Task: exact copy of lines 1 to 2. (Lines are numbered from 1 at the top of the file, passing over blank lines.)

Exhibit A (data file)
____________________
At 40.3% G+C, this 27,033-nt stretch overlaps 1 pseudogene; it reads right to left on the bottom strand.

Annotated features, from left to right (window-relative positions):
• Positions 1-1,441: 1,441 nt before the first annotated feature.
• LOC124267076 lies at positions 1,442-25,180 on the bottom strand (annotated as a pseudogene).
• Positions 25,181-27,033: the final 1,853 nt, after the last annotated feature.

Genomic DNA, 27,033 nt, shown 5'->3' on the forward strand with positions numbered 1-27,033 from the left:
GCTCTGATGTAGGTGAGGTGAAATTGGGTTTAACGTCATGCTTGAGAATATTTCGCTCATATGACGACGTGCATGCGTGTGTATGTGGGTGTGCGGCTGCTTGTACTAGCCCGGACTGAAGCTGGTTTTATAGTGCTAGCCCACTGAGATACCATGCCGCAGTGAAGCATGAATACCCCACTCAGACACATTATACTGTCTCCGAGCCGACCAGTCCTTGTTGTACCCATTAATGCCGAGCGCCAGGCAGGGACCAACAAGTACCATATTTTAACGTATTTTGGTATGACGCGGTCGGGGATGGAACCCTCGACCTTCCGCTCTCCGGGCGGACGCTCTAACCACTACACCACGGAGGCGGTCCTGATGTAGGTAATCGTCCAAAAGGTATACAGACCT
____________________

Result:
At 40.3% G+C, this 27,033-nt stretch overlaps 1 pseudogene; it reads right to left on the bottom strand.

Annotated features, from left to right (window-relative positions):